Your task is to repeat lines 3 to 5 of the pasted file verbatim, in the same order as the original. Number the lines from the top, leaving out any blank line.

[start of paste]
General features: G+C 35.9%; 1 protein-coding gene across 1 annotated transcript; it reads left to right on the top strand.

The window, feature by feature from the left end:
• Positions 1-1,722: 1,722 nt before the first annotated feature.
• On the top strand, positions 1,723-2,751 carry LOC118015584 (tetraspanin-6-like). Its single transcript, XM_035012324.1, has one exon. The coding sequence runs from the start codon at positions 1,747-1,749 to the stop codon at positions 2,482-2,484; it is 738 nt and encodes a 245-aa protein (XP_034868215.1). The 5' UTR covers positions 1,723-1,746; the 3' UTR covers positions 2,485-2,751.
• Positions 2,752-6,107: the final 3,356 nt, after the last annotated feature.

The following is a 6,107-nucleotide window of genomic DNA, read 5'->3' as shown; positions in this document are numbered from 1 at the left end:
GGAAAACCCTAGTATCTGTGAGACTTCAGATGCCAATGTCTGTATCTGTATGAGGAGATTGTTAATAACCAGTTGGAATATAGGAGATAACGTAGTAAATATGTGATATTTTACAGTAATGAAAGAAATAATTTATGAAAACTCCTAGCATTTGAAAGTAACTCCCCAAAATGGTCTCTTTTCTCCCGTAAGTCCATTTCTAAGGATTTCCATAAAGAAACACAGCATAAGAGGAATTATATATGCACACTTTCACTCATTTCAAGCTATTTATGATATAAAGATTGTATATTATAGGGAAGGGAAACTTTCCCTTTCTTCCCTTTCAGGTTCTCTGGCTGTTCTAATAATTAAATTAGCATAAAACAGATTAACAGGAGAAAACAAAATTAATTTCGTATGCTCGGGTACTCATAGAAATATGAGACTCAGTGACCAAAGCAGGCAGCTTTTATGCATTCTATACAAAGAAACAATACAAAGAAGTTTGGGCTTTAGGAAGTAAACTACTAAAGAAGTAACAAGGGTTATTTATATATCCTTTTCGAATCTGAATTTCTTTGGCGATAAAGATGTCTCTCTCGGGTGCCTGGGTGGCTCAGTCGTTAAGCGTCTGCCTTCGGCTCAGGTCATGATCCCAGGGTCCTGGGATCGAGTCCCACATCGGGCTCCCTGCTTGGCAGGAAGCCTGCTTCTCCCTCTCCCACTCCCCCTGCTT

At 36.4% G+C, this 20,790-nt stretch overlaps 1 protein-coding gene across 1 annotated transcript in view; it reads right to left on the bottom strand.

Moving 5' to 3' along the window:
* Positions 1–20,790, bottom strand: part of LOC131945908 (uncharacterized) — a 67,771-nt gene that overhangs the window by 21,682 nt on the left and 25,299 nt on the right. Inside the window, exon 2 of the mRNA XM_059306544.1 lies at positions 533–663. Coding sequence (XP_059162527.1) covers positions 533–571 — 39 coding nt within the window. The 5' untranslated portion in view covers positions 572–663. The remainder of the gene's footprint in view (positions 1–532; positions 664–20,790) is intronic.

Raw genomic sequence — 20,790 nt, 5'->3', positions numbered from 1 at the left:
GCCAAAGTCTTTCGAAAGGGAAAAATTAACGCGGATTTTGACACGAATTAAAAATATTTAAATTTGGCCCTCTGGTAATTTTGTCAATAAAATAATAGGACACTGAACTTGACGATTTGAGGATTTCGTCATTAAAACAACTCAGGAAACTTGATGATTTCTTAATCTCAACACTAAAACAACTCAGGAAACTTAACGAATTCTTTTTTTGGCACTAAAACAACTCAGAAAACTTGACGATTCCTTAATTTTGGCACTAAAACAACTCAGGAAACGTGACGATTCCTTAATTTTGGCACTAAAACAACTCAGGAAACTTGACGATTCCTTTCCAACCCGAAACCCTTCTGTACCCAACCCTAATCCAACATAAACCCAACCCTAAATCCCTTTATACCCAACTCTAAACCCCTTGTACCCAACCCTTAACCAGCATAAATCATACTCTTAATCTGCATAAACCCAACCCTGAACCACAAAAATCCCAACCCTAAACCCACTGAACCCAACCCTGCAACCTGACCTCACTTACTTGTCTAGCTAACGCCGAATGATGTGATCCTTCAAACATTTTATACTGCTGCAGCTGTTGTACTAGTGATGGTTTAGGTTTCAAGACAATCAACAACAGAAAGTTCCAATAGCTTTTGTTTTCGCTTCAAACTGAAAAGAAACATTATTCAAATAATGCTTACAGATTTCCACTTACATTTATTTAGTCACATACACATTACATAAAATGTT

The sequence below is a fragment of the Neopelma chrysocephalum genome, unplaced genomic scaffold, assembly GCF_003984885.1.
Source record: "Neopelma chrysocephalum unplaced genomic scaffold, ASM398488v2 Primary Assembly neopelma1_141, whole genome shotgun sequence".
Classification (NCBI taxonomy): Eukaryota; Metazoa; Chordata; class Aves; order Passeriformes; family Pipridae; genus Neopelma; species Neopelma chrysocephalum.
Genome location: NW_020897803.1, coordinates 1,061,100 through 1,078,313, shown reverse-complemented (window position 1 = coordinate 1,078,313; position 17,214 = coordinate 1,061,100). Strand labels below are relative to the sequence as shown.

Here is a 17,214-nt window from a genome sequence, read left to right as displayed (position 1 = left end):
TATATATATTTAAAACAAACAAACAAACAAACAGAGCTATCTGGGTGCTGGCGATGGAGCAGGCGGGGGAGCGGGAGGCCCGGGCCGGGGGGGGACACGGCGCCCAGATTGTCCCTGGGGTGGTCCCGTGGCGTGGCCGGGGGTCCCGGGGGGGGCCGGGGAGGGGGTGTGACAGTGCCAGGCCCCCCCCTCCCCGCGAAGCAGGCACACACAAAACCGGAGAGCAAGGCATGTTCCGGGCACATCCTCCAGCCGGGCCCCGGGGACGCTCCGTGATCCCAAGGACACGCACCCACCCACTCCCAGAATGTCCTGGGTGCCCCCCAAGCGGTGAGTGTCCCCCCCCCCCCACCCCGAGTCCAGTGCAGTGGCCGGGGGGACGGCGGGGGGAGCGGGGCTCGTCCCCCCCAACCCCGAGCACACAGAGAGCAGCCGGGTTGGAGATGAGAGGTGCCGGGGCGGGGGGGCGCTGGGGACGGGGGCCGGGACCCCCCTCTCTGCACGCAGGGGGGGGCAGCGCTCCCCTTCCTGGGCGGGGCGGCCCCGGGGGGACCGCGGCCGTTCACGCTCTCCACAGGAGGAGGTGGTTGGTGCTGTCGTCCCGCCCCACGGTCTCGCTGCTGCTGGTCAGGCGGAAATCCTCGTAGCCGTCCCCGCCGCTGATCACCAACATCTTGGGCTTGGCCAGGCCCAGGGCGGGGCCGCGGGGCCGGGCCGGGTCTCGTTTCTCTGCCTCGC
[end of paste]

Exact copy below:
• Positions 1-1,722: 1,722 nt before the first annotated feature.
• On the top strand, positions 1,723-2,751 carry LOC118015584 (tetraspanin-6-like). Its single transcript, XM_035012324.1, has one exon. The coding sequence runs from the start codon at positions 1,747-1,749 to the stop codon at positions 2,482-2,484; it is 738 nt and encodes a 245-aa protein (XP_034868215.1). The 5' UTR covers positions 1,723-1,746; the 3' UTR covers positions 2,485-2,751.
• Positions 2,752-6,107: the final 3,356 nt, after the last annotated feature.